We first evaluated the specialization for each of the nine ant-plant networks using an index extremely robust to changes in sampling intensity and the number of interacting species called: H2’ , . In this index, extreme generalization of an ecological network is H2’ = 0 and extreme specialization is H2’ = 1. Then we performed a second approach that involves the search for non-random patterns of interactions commonly found in ant-plant networks studied at the community level. Specifically, we evaluated if selective ant species would visit only a subset of plant individuals visited by the generalist ant species (i.e., nested pattern of ant-plant interactions). For this, we estimated nestedness using the NODF-metric  in the ANINHADO program, a program developed by Guimarães and Guimarães  to perform rapid and automatic calculation of nestedness in bipartite matrices. The values of this metric range from 0 (non-nested) to 100 (perfectly nested). NODF-values are less prone to Type I statistical error when compared to other nestedness indices . Moreover, we tested whether within each ant-plant network there were groups of ant species strongly associated with a particular set of individual plants, as expected in a modular network. For this we used the modularity index (M) based on Simulated Annealing (SA) (range 0–1) ,  using the software MODULAR . This index ranges from 0, no subgroups, to 1, totally separated subgroups . We generated random matrices to test the significance of modularity and nestedness according to the Null Model II (CE)  using functions within the software MODULAR and ANINHADO (n = 1000 randomizations for each network). In this null model, the probability of occurrence of an interaction is proportional to the number of interactions of both ant species and plant individuals . We used these network descriptors and null model because they provide a way to characterize the organization of these networks and allows direct comparison with previous works on ant-plant networks. We used the recent formula proposed by Dáttilo et al.  to describe ant species as peripheral (selective species, those with fewer interactions) or generalist core (generalist species, those with the most interactions) components of the networks: Gc = (ki − kmean)/σk, where ki = mean number of links for a given ant species, kmean = mean number of links for all ant species in the network, and σk = standard deviation of the number of links for ant species. Gc >1 are ant species of the generalist core, and Gc <1 are peripheral ant species. This categorization enabled us to evaluate the temporal turnover in the specific positions of ants within each network (e.g., shifting from peripheral to generalist core between diurnal and nocturnal networks). Moreover, we computed Jaccard’s similarity index (JSI) for each network in order to explore the turnover in ant composition between diurnal and nocturnal networks (see ). Jaccard’s similarity index between D (diurnal) and N (nocturnal) network was computed as follows: JSI (DN) = A/(A+B+C), where A is the number of ant species shared between the two sampling time periods, B is the number of ant species present only in the first period, and C is the number of ant species present only in the second period.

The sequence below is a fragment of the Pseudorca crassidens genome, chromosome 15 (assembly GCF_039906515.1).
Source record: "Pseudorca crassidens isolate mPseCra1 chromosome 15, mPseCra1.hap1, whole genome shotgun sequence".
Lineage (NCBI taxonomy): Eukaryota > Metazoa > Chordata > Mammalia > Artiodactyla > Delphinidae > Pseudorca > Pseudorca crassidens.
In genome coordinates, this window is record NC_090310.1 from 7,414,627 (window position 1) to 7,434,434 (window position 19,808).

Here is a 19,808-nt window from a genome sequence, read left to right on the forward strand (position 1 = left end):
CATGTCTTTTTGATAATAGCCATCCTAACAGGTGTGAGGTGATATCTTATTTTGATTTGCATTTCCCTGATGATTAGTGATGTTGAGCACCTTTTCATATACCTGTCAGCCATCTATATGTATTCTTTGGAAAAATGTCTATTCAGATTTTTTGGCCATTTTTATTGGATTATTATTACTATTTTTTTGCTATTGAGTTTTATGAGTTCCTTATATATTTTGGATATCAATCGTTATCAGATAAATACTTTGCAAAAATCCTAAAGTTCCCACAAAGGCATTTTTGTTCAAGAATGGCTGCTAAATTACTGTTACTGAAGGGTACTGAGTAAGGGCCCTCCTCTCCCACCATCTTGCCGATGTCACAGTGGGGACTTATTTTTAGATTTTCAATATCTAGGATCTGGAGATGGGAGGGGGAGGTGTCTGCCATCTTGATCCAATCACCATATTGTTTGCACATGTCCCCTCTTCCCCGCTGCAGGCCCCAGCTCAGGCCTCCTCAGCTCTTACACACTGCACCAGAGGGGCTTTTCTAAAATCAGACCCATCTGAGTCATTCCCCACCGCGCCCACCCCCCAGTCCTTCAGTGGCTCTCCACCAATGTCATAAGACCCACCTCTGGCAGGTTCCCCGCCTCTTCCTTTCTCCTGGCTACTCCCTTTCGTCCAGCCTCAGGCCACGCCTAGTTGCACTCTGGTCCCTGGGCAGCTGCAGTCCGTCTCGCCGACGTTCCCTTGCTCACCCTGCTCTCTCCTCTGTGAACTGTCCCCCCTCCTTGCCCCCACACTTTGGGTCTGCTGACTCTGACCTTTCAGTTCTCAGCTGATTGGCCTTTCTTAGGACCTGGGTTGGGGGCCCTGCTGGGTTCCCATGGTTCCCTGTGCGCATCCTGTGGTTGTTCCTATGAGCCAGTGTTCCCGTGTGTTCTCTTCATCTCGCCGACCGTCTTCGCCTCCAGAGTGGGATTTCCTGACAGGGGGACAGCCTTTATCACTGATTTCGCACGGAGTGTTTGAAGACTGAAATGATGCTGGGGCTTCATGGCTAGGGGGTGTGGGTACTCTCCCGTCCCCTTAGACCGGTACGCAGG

Finally, to test our hypothesis that the number of EFNs could increase the richness of associated ants (i.e., greater degree within a nested network), for each individual-based ant-plant network studied, we used Simple Linear Regressions (SLR) with the number of EFNs as predictor variable and ant richness as a dependent variable. However, before performing SLR analysis, we used a one-sample Student t-test to evaluate the statistical variation of our predictor variable (number of EFNs) around their own mean for all plant species (all p-values <0.05). This analysis is especially important to assess whether the number of EFNs varied enough in our individual plants to be able to influence the richness of associated ants. We did SLR analysis and Student’s t-tests using the vegan package  in the R–software version 188.8.131.52 .